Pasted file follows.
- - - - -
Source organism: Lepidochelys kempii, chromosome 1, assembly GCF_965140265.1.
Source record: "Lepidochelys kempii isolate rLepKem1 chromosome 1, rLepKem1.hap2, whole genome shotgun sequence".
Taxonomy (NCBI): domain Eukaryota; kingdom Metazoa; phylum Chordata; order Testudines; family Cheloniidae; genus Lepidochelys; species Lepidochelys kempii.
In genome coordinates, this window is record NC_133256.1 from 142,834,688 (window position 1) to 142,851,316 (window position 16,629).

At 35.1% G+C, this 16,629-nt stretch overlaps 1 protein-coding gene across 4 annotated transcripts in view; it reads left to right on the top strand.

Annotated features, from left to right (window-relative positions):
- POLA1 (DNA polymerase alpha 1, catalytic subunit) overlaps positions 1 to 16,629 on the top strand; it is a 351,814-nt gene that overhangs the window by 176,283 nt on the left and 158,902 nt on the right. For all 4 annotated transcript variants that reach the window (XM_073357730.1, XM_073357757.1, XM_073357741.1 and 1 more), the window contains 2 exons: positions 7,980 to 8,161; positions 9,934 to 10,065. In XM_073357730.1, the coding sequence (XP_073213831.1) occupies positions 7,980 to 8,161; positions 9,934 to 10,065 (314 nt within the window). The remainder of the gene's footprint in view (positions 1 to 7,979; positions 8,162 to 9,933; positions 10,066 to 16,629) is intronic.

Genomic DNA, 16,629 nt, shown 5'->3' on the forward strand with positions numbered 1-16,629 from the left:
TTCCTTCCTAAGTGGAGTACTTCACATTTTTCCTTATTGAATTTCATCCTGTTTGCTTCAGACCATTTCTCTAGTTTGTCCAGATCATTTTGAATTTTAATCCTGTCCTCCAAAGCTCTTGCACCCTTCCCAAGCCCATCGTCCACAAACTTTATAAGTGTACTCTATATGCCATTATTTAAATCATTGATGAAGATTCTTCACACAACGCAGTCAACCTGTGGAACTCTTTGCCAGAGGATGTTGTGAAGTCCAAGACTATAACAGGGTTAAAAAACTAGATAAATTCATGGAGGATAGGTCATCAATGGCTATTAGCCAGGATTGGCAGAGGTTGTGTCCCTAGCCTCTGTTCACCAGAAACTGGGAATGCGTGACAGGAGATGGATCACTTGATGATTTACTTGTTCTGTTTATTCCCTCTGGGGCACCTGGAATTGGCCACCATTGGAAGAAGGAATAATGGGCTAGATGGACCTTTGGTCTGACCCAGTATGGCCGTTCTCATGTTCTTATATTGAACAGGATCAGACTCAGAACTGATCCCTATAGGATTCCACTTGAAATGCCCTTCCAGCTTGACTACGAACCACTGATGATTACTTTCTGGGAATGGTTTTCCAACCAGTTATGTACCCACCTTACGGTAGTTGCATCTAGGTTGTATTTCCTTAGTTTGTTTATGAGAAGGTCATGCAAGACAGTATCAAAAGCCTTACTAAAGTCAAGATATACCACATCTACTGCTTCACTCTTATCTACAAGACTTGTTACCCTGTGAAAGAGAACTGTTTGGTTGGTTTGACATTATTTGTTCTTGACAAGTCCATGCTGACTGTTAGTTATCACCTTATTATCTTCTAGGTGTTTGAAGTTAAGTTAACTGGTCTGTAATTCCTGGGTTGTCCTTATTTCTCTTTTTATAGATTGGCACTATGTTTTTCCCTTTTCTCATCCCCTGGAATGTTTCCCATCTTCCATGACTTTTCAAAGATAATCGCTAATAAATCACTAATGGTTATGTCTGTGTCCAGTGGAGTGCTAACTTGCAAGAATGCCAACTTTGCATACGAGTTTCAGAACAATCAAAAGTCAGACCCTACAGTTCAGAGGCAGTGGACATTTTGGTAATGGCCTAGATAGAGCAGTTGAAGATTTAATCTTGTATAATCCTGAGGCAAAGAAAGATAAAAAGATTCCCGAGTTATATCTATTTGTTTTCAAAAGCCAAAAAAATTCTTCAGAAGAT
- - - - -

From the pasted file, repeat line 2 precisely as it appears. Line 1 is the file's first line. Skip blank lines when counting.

Source record: "Lepidochelys kempii isolate rLepKem1 chromosome 1, rLepKem1.hap2, whole genome shotgun sequence".